Editorial: A 'bill of rights' for Aquinnah Wampanoag relations
"Today, which may be the future under discussion that August evening in 2004, the view is not so refreshing. The issue then between town and tribe was land use regulation. The issue now is defined access for non-members of the tribe over unquestioned Indian land to a state-owned shore. The town and members of the town's non-Indian population believe the access was legally described in that 1983 agreement. The leadership of the tribe has not said what it believes, except it believes in a process for resolving disputes between two sovereign governments — tribe and town.

(Incidentally, that state-owned beach beyond the contested pathways is subject to public rights that have nothing to do with the townsfolk of Aquinnah. One hopes that the state and the town will have in mind the collateral interests of the rest of us as they chart a solution to this dispute.)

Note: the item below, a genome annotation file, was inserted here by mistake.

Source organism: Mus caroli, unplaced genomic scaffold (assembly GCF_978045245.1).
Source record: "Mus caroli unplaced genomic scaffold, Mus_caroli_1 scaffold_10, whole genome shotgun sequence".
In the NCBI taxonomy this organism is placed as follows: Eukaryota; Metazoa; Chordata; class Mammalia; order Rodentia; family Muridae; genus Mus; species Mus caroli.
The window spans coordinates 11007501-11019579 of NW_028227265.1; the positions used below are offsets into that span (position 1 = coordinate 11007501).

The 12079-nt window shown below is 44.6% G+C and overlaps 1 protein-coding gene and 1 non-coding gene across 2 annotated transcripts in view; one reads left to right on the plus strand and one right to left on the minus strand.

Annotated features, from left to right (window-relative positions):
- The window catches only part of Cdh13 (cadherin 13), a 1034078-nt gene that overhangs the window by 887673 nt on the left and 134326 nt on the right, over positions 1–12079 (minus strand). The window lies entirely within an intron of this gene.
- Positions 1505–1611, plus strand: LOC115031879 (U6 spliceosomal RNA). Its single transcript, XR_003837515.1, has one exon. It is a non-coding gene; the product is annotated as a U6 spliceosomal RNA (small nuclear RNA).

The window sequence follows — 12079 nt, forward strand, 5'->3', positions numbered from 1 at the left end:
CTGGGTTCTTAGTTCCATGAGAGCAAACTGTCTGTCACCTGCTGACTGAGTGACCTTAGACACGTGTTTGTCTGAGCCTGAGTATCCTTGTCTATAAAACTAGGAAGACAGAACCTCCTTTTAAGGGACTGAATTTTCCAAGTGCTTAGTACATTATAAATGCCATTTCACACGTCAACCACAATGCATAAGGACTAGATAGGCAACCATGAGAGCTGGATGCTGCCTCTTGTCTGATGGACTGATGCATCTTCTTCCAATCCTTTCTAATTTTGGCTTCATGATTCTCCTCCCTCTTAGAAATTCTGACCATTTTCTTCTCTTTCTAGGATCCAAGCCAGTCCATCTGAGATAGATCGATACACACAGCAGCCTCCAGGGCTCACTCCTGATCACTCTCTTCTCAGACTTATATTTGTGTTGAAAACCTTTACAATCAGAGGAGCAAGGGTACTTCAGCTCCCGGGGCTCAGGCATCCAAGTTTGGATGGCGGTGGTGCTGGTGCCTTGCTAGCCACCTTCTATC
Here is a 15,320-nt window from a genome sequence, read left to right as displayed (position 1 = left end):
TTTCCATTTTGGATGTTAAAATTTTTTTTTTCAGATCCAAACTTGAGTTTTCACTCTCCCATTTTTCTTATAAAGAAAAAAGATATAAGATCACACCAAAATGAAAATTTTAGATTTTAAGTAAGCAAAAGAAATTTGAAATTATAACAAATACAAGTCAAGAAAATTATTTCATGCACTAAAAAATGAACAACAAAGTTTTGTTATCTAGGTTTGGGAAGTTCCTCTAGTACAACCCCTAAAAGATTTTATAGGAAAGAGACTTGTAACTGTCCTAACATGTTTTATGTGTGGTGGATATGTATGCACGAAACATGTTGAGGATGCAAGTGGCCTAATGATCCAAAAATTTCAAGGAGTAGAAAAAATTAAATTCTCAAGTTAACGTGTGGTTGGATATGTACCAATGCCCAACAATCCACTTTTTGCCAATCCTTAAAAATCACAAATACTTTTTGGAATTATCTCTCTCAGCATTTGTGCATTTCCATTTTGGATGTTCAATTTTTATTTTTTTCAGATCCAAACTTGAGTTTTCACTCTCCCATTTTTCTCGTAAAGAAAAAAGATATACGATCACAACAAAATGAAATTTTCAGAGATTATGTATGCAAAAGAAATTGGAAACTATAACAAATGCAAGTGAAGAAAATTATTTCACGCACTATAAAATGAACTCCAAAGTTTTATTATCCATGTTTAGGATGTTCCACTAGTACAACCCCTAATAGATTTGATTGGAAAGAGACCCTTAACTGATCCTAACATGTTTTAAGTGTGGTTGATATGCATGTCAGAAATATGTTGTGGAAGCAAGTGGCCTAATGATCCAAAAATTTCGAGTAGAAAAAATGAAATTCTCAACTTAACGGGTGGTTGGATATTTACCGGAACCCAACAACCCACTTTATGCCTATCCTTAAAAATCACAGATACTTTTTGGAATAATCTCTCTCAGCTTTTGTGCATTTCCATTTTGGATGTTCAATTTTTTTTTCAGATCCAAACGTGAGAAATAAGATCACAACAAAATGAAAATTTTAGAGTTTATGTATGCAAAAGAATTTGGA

Our news report today has a hopeful gloss. The thrust is, we'll all get together and work this out once the hot, hot summer has ended. Working these things out has in the past led to the courts working these things out, and while one hopes that will not be the case this time, one fears it will.

Generally, an agreement such as was concluded in 1983 would not be difficult for each side to abide by, but in this case the clear impression is that the Wampanoag side chafes at the elements of the agreement that intrude upon its changing and expanding sense of its tribe's sovereignty. The result is a querulous posture toward the town of Aquinnah."

Get the Story:
Editorial : Town-tribe relations may need to add a kind of Bill of Rights (The Martha's Vineyard Times 8/19)

Also Today:
Tribe reopens Clay Pit path with call for dialog (The Martha's Vineyard Times 8/19)